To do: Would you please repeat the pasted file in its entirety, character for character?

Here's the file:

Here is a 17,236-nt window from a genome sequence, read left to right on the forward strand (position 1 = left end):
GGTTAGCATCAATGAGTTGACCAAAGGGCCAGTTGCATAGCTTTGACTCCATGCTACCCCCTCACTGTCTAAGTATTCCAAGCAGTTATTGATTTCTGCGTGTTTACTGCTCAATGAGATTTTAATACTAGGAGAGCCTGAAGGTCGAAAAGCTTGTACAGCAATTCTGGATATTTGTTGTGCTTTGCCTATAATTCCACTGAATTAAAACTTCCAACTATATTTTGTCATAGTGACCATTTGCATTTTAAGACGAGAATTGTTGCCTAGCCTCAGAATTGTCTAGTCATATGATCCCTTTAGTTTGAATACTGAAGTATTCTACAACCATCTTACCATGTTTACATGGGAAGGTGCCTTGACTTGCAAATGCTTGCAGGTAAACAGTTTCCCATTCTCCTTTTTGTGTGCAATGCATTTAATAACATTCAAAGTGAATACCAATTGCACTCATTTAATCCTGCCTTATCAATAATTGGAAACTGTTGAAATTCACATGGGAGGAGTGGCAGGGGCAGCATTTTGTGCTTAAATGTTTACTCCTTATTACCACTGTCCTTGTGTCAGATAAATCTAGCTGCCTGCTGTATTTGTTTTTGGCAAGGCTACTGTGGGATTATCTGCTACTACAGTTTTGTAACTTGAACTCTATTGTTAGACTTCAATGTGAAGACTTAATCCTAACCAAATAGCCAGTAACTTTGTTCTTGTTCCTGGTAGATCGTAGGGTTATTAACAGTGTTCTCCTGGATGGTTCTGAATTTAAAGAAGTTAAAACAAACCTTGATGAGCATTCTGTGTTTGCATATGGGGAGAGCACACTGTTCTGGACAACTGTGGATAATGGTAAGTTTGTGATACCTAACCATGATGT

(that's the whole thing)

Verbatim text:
Here is a 17,236-nt window from a genome sequence, read left to right on the forward strand (position 1 = left end):
GGTTAGCATCAATGAGTTGACCAAAGGGCCAGTTGCATAGCTTTGACTCCATGCTACCCCCTCACTGTCTAAGTATTCCAAGCAGTTATTGATTTCTGCGTGTTTACTGCTCAATGAGATTTTAATACTAGGAGAGCCTGAAGGTCGAAAAGCTTGTACAGCAATTCTGGATATTTGTTGTGCTTTGCCTATAATTCCACTGAATTAAAACTTCCAACTATATTTTGTCATAGTGACCATTTGCATTTTAAGACGAGAATTGTTGCCTAGCCTCAGAATTGTCTAGTCATATGATCCCTTTAGTTTGAATACTGAAGTATTCTACAACCATCTTACCATGTTTACATGGGAAGGTGCCTTGACTTGCAAATGCTTGCAGGTAAACAGTTTCCCATTCTCCTTTTTGTGTGCAATGCATTTAATAACATTCAAAGTGAATACCAATTGCACTCATTTAATCCTGCCTTATCAATAATTGGAAACTGTTGAAATTCACATGGGAGGAGTGGCAGGGGCAGCATTTTGTGCTTAAATGTTTACTCCTTATTACCACTGTCCTTGTGTCAGATAAATCTAGCTGCCTGCTGTATTTGTTTTTGGCAAGGCTACTGTGGGATTATCTGCTACTACAGTTTTGTAACTTGAACTCTATTGTTAGACTTCAATGTGAAGACTTAATCCTAACCAAATAGCCAGTAACTTTGTTCTTGTTCCTGGTAGATCGTAGGGTTATTAACAGTGTTCTCCTGGATGGTTCTGAATTTAAAGAAGTTAAAACAAACCTTGATGAGCATTCTGTGTTTGCATATGGGGAGAGCACACTGTTCTGGACAACTGTGGATAATGGTAAGTTTGTGATACCTAACCATGATGT